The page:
Senate Health Care Bill Will Cost NY $1 Billion

By Evan Mantyk
Evan Mantyk
Evan Mantyk
Evan Mantyk is an English teacher in New York and President of the Society of Classical Poets.
December 25, 2009 Updated: December 25, 2009

NEW YORK—Democratic leaders in Washington may be celebrating the passage of the Senate’s version of health care reform on Thursday, but they aren’t celebrating in Albany. The same day Governor David Paterson issued a statement saying that he is “deeply troubled” by the Senate’s bill, which will cost New York an additional $1 billion that it doesn’t have.

“I am deeply troubled that the Senate version of the bill worsens what was already an inequitable situation for New York,” said Paterson, who is already facing a $6.8 billion budget gap for the next fiscal year.

He said that the bill would mean an additional $1 billion annually in new state Medicaid costs to New York.

The costs could result in a 15 percent reduction in payments to hospitals, nursing homes, home health agencies and community clinics because of strained state and city budgets, said the governor.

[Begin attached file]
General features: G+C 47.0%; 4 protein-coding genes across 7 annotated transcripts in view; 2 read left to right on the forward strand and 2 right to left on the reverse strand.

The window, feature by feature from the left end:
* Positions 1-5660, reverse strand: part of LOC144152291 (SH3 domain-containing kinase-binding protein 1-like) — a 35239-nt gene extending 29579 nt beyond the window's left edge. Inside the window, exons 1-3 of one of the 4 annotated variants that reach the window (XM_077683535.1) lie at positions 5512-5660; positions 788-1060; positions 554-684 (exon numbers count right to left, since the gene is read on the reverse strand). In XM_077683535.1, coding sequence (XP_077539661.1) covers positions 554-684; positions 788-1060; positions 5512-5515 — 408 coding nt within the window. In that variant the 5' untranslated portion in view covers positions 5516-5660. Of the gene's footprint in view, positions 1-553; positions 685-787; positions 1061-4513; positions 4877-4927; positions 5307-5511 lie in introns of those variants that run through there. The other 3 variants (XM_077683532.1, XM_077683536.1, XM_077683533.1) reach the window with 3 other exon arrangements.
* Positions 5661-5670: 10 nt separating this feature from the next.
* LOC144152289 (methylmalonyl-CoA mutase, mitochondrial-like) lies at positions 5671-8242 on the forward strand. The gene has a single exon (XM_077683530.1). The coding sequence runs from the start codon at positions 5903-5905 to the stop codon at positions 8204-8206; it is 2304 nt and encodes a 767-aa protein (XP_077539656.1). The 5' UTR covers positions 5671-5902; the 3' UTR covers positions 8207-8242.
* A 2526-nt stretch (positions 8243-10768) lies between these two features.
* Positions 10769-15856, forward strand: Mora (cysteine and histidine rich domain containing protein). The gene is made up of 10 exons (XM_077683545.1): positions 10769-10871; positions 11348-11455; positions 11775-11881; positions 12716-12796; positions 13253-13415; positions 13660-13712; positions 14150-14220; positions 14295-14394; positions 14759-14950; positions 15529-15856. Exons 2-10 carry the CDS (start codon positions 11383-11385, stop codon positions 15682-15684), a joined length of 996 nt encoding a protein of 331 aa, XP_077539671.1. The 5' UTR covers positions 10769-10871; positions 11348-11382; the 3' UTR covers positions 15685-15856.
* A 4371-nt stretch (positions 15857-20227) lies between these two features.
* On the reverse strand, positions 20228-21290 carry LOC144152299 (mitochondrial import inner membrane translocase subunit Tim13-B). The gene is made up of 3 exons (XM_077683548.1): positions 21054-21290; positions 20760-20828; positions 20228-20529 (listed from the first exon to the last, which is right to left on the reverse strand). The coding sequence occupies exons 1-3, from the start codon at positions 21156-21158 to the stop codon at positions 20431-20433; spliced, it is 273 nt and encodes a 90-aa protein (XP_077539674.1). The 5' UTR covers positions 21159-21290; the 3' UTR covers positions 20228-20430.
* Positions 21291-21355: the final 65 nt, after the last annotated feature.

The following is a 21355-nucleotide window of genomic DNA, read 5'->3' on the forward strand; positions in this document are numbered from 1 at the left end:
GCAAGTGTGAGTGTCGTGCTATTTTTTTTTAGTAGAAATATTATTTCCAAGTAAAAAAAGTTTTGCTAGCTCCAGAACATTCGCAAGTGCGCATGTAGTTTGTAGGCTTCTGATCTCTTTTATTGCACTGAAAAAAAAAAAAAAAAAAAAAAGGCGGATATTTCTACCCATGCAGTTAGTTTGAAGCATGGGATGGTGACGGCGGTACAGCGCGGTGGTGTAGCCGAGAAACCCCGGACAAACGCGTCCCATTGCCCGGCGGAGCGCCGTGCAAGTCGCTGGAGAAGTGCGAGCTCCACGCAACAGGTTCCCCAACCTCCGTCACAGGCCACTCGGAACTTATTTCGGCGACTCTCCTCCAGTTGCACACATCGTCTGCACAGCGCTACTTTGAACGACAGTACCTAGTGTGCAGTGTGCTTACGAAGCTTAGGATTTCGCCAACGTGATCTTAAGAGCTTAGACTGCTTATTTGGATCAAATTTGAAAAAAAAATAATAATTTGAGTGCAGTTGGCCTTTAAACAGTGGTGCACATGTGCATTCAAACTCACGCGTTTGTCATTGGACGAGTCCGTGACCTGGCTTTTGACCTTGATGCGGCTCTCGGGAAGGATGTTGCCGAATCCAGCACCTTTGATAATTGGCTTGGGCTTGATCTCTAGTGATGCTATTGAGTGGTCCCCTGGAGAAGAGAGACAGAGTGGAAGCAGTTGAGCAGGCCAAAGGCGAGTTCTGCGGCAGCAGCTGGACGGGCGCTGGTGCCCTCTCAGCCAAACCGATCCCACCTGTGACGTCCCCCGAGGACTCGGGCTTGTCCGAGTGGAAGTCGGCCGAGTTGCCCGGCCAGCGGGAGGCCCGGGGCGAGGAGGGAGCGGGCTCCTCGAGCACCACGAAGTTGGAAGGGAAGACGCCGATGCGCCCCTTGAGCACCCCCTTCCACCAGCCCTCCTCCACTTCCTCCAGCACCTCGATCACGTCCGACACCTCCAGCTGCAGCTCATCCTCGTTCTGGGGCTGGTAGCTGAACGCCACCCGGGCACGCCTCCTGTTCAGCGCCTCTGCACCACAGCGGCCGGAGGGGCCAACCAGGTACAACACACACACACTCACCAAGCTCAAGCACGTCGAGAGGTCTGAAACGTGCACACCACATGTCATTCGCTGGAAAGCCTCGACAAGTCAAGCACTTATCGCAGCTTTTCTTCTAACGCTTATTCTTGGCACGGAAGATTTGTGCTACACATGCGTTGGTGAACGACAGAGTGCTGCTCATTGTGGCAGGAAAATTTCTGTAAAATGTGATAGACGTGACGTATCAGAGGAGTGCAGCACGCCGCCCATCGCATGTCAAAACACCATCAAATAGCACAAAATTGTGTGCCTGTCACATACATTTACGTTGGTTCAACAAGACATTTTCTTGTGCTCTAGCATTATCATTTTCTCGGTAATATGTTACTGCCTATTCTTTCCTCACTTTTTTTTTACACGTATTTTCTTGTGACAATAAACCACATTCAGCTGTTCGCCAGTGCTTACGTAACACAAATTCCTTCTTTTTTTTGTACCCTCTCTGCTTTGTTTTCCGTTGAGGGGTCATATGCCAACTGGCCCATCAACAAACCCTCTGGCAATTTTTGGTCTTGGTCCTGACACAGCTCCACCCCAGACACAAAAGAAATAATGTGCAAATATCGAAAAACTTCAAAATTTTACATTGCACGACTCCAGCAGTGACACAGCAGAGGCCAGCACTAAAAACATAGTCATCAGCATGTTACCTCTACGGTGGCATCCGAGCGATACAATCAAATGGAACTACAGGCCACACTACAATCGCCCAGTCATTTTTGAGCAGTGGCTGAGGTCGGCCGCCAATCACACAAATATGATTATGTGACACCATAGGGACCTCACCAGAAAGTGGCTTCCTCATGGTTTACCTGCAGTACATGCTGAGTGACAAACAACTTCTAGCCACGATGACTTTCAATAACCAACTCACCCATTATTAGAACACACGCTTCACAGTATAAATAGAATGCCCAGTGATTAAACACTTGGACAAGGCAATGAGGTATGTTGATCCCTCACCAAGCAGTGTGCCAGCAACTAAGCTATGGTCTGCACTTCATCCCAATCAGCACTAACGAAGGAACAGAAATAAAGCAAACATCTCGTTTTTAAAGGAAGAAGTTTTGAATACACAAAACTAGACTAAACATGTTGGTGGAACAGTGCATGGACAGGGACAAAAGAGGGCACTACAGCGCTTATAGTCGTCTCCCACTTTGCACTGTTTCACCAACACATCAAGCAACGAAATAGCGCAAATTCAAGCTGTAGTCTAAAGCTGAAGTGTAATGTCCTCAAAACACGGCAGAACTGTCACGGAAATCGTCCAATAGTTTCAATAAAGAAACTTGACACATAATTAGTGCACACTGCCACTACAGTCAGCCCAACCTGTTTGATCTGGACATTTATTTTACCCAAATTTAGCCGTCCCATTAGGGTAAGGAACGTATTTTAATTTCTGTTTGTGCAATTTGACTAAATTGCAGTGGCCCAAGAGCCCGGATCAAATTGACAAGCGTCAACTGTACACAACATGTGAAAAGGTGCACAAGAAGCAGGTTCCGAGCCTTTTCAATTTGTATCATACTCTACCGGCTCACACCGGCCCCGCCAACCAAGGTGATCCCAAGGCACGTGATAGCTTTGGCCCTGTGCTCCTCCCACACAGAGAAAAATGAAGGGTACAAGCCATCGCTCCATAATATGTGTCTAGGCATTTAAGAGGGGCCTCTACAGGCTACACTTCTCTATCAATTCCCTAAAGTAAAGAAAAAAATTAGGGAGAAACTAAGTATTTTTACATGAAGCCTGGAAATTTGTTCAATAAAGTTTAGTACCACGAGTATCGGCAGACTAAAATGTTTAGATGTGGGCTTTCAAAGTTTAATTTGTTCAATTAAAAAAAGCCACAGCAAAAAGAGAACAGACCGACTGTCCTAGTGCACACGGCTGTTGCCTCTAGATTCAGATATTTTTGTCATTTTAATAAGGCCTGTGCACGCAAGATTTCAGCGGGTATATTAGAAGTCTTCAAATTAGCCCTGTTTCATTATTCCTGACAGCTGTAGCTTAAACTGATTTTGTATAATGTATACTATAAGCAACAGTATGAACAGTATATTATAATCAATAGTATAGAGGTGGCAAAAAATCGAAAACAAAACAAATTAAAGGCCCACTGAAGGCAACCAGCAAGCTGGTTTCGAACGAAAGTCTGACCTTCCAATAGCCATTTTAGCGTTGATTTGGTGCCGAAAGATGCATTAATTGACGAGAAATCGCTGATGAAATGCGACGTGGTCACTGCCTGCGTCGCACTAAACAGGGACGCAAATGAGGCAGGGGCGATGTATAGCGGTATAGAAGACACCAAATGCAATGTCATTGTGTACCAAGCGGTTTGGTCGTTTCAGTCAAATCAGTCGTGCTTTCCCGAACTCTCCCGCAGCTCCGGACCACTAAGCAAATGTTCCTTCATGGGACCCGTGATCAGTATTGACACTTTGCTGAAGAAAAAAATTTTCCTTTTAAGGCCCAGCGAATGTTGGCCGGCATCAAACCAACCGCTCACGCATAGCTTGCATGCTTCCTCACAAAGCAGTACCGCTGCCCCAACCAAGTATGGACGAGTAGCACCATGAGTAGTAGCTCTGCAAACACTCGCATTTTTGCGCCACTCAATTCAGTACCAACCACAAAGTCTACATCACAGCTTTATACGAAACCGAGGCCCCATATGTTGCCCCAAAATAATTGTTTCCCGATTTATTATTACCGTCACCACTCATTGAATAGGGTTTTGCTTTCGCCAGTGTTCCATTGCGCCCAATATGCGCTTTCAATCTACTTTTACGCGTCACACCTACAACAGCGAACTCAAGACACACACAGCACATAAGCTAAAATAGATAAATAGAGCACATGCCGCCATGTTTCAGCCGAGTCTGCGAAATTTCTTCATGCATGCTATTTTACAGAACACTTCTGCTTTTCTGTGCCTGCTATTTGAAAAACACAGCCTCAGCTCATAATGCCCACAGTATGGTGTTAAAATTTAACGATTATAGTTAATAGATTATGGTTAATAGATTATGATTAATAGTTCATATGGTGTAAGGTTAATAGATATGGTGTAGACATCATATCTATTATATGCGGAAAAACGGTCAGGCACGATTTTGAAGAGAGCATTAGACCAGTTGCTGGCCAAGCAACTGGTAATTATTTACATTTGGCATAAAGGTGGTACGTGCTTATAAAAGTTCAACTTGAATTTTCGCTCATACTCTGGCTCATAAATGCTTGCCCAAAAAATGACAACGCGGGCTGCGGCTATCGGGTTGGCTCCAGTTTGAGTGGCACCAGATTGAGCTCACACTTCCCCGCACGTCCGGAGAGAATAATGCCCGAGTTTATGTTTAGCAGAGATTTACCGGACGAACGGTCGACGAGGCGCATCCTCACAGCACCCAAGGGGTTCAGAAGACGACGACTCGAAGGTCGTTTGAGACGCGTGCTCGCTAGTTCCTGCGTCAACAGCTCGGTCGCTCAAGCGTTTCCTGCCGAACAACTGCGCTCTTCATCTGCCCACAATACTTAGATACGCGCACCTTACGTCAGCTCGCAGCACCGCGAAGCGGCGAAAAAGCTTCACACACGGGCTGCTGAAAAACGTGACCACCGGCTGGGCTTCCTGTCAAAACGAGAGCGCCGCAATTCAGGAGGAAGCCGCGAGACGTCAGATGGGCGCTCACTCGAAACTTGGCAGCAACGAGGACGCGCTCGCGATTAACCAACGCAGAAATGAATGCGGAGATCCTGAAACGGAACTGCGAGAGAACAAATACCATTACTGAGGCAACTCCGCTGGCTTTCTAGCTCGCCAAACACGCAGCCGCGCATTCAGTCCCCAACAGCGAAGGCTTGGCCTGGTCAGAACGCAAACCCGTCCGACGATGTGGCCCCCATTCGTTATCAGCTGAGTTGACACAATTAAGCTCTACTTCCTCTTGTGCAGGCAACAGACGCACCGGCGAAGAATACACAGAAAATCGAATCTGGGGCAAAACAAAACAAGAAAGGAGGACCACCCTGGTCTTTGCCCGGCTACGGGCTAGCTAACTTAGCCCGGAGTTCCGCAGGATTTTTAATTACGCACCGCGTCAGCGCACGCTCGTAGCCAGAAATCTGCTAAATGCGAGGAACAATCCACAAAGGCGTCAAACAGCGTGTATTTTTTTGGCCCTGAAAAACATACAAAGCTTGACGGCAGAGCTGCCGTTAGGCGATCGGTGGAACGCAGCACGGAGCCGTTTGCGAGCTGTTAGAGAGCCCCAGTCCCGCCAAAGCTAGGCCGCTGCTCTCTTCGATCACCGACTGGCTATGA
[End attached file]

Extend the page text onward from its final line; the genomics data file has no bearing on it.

While he did commend the bill for moving toward insuring the 2.5 million uninsured New Yorkers, he also pleaded for a conference that would allow states to give their input directly.

“The House and Senate must convene a real conference committee to fairly merge these bills and allow our delegation to fight for equitable legislation for New York state,” he said.

Earlier this month Paterson and Mayor Michael Bloomberg penned a joint letter to New York’s two U.S. Sens. Charles Schumer and Kirsten Gillibrand, urging them to not allow New York to get the short end of the stick on health care reform.

“New Yorkers will more than pay their share for increasing health coverage around the country,” reads the letter. “All of the major financing options—from Medicare cuts, to Medicare tax increases, to excise taxes on higher cost health plans—can be expected to extract more revenue/savings from New Yorkers than the per capita national average. And, yet New York will receive far less than the national average in federal relief.”

Evan Mantyk
Evan Mantyk is an English teacher in New York and President of the Society of Classical Poets.